On 1 October 1536 a crowd of worshippers which had just spilled out from the parish church of St James at Louth (Lincs.) was stirred into shouts of angry protest at the Westminster government’s interference in their lives. Their cries included some of the familiar complaints of the pre-modern commons: that evil counsellors held the king in their clutches; that the policy of his government punished the many for the profit of the few; that the livelihood of loyal subjects was being drained away by levies that knew no precedent. But their anger also targeted a new theme: the government’s interventions in the institution of the church and customary religious practice. In particular, they expressed their fury at the forced closure of dozens of religious houses in their region under an act of parliament issued six months before. They had watched this compulsory suppression slowly but steadily advance across the county since the summer. Only now did they voice their reaction, encouraged by the general climate of agitation; and also by the presence among them of several professed canons and monks from monasteries nearby, including some of those whose houses had just been seized and their communities dispersed.
What followed the sudden outcry at Louth is very well known to historians. A band of laymen and clergy – canons and monks among them – hurriedly mustered and set off on a march to the cathedral city of Lincoln to win formal and public recognition for their cause. There, they stormed into the cathedral church and took armed control. Its chancellor was cut down in the melee. In just two days they were driven out, some killed, many captured. But their fury reverberated and in barely a week there were copycat uprisings north of the Humber. The reformation rebellion known as the Pilgrimage of Grace had begun.
The involvement of the religious orders in the Lincolnshire rising has long been debated. The principal primary sources are the statements of the captured rebels, which carry all the contradictions and self-conscious evasions of testimony taken under duress. There were certainly canons and monks in the crowd at Louth. Some of them joined the march to Lincoln. Among those taken, questioned and, in due course, executed were professed men from the Cistercian abbey at Louth and Kirkstead, the Benedictine abbey at Bardney and the Premonstratensian abbey at Barlings. The most consistent story taken from them when captured was of their being pressed to join the rebel band by force and under threat of violence to them and their houses. The statements of secular clergy and laymen captured with them told it differently: it was some of these monastics who had stirred the crowd. The men from Barlings in particular were remembered as prominent captains in the field.
The witness statements say very little about these men except their names and in some cases their office in their monastery. Now, thanks to a neglected entry in the register of the Bishop of Lincoln, held in Lincolnshire Archives, it is possible to know a little more. Three of the canons from Barlings apprehended, and ultimately put to death for their part in the risings, appear standing together at an ordination ceremony in Magdalen chapel at Lincoln Cathedral just six months before. William Eversam, James Warton and William Kendall were presented as candidates for priesting at Easter 1536.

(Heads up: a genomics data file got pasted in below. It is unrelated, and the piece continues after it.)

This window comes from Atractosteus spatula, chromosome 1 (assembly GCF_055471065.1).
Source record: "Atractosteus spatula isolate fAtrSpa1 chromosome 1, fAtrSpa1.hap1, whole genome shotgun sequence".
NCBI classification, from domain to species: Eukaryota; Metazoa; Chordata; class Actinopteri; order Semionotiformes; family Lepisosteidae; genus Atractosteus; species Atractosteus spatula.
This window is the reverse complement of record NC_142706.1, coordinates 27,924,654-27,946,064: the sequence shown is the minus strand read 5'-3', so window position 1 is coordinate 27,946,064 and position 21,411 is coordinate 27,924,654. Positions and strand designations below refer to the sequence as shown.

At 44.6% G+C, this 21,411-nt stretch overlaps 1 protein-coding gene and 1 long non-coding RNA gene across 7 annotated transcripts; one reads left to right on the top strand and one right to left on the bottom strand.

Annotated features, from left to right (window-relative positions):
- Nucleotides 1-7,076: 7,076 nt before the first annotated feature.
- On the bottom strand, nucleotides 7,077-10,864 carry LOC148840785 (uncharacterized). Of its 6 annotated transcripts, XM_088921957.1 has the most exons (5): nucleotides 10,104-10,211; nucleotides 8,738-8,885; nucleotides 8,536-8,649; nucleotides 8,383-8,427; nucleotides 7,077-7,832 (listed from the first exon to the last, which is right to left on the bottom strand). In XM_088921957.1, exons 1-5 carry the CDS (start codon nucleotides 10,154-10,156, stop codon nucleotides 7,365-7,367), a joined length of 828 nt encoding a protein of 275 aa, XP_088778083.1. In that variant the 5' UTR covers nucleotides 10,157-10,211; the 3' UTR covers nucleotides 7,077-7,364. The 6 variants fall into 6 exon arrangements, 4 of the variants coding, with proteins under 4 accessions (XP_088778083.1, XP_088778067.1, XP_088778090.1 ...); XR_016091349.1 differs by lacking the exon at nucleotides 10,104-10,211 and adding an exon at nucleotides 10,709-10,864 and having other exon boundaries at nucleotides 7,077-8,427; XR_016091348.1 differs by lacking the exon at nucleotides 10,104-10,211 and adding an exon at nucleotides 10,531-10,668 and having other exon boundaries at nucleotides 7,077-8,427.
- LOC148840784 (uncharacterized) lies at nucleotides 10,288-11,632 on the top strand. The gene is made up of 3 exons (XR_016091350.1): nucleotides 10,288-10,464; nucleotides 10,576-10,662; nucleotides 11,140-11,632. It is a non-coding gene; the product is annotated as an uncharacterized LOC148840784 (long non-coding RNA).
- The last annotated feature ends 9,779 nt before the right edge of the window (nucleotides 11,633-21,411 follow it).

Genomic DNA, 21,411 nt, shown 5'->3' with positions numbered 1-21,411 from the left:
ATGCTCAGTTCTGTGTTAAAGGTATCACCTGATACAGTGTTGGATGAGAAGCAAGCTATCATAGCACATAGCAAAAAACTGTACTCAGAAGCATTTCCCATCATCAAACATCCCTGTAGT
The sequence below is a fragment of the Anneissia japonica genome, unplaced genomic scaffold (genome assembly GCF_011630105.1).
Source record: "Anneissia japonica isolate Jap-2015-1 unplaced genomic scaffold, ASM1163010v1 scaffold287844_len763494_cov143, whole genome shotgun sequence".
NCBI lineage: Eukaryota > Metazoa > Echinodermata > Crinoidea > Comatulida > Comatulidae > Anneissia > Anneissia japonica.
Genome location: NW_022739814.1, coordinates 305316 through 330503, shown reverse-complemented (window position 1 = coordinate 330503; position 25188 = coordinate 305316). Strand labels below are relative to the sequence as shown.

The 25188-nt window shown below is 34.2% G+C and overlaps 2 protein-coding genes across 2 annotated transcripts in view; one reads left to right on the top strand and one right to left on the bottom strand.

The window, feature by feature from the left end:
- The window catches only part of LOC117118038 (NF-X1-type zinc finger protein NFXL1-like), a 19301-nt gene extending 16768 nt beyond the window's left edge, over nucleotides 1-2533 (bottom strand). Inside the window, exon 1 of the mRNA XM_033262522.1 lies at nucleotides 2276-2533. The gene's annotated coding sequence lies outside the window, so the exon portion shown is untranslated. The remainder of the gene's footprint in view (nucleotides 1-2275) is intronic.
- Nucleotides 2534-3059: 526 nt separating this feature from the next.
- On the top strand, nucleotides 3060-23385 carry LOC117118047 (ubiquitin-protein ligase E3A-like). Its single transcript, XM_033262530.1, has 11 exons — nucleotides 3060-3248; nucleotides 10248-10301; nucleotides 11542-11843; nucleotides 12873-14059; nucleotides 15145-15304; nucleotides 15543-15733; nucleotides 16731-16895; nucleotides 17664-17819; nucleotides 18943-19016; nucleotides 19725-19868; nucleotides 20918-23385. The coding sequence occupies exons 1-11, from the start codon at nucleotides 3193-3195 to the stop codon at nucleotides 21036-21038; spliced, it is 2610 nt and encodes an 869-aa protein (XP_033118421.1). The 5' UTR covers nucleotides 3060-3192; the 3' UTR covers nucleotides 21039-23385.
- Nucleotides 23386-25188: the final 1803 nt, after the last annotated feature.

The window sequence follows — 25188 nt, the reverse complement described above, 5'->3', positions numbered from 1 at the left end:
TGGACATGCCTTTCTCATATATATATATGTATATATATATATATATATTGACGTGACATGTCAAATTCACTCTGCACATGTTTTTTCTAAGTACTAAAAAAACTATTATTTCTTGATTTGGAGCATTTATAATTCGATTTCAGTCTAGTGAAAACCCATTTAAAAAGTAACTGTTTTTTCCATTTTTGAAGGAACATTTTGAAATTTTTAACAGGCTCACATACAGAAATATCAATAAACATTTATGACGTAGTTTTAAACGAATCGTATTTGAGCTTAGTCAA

Their ordination to the priesthood on the same day provides several insights into their identity as canons. Monastic and mendicant candidates were progressed from minor orders to priesthood in cohorts, according to the timing of their initial entry into their house. By the sixteenth century, it was typical for priesting to coincide with the conclusion of the formal noviciate. The minimum age permitted under canon law to enter priest’s orders was twenty-four; for generations, religious houses had kept close to this minimum (and sometimes contravened it) because of their need for qualified priests. It may be safe to say that these three future rebels – executed as felons a year after their examination by the bishop’s suffragan – were newcomers to the religious life; young men; and they had been bound together for as long as they been at Barlings, because date of entry and placement in a cohort were the defining features of any monastic society.
Knowing this raises further thoughts about their involvement in the rising. They were a cohort, already confederates as they made their way as new canons of their community. They might have been pushed into the rebel band at the point of a pikestaff; but they might have made a collective decision to join it. They had lived together as novices, perhaps for eighteen months or more before that fateful October day. They knew each other’s mind. Certainly, they acted in defence of a way of life they had only just begun.
Their recent entry into the monastery and their (apparent) youth offers an important reminder about the state of the religious houses after the Henrician reformation was underway. In spite of the best efforts of the king’s commissioners, the monasteries and friaries continued to take in recruits. Ordination records show that incoming cohorts were still making their way in holy orders as much as three years after the Lincolnshire rising. The surrender deeds of the last monasteries standing in 1539-40 record the presence of novices who had not yet concluded their probationary term. The monastic estate that confronted the kings reformation, and in some locations resisted it to the death, included a rising generation, like the Barlings three, only just coverted to life in the cloister.